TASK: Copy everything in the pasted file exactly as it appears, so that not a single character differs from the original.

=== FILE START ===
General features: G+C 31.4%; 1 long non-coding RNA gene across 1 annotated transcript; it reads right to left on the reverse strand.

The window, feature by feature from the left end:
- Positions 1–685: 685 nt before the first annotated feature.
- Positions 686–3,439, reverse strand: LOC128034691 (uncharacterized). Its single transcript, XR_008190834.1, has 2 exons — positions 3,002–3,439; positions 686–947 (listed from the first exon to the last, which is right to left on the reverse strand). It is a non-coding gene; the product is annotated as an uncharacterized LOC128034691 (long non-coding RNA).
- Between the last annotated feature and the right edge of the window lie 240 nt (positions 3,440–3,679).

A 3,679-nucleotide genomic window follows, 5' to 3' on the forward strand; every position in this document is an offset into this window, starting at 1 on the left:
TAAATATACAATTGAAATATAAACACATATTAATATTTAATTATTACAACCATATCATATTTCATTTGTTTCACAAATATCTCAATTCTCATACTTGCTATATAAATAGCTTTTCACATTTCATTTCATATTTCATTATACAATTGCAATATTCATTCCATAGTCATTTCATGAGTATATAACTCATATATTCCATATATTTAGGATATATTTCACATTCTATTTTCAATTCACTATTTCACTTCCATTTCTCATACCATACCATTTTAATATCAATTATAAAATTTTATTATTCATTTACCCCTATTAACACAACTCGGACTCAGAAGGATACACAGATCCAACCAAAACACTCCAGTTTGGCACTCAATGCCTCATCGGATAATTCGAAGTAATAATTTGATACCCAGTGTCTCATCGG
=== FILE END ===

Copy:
General features: G+C 31.4%; 1 long non-coding RNA gene across 1 annotated transcript; it reads right to left on the reverse strand.

The window, feature by feature from the left end:
- Positions 1–685: 685 nt before the first annotated feature.
- Positions 686–3,439, reverse strand: LOC128034691 (uncharacterized). Its single transcript, XR_008190834.1, has 2 exons — positions 3,002–3,439; positions 686–947 (listed from the first exon to the last, which is right to left on the reverse strand). It is a non-coding gene; the product is annotated as an uncharacterized LOC128034691 (long non-coding RNA).
- Between the last annotated feature and the right edge of the window lie 240 nt (positions 3,440–3,679).

A 3,679-nucleotide genomic window follows, 5' to 3' on the forward strand; every position in this document is an offset into this window, starting at 1 on the left:
TAAATATACAATTGAAATATAAACACATATTAATATTTAATTATTACAACCATATCATATTTCATTTGTTTCACAAATATCTCAATTCTCATACTTGCTATATAAATAGCTTTTCACATTTCATTTCATATTTCATTATACAATTGCAATATTCATTCCATAGTCATTTCATGAGTATATAACTCATATATTCCATATATTTAGGATATATTTCACATTCTATTTTCAATTCACTATTTCACTTCCATTTCTCATACCATACCATTTTAATATCAATTATAAAATTTTATTATTCATTTACCCCTATTAACACAACTCGGACTCAGAAGGATACACAGATCCAACCAAAACACTCCAGTTTGGCACTCAATGCCTCATCGGATAATTCGAAGTAATAATTTGATACCCAGTGTCTCATCGG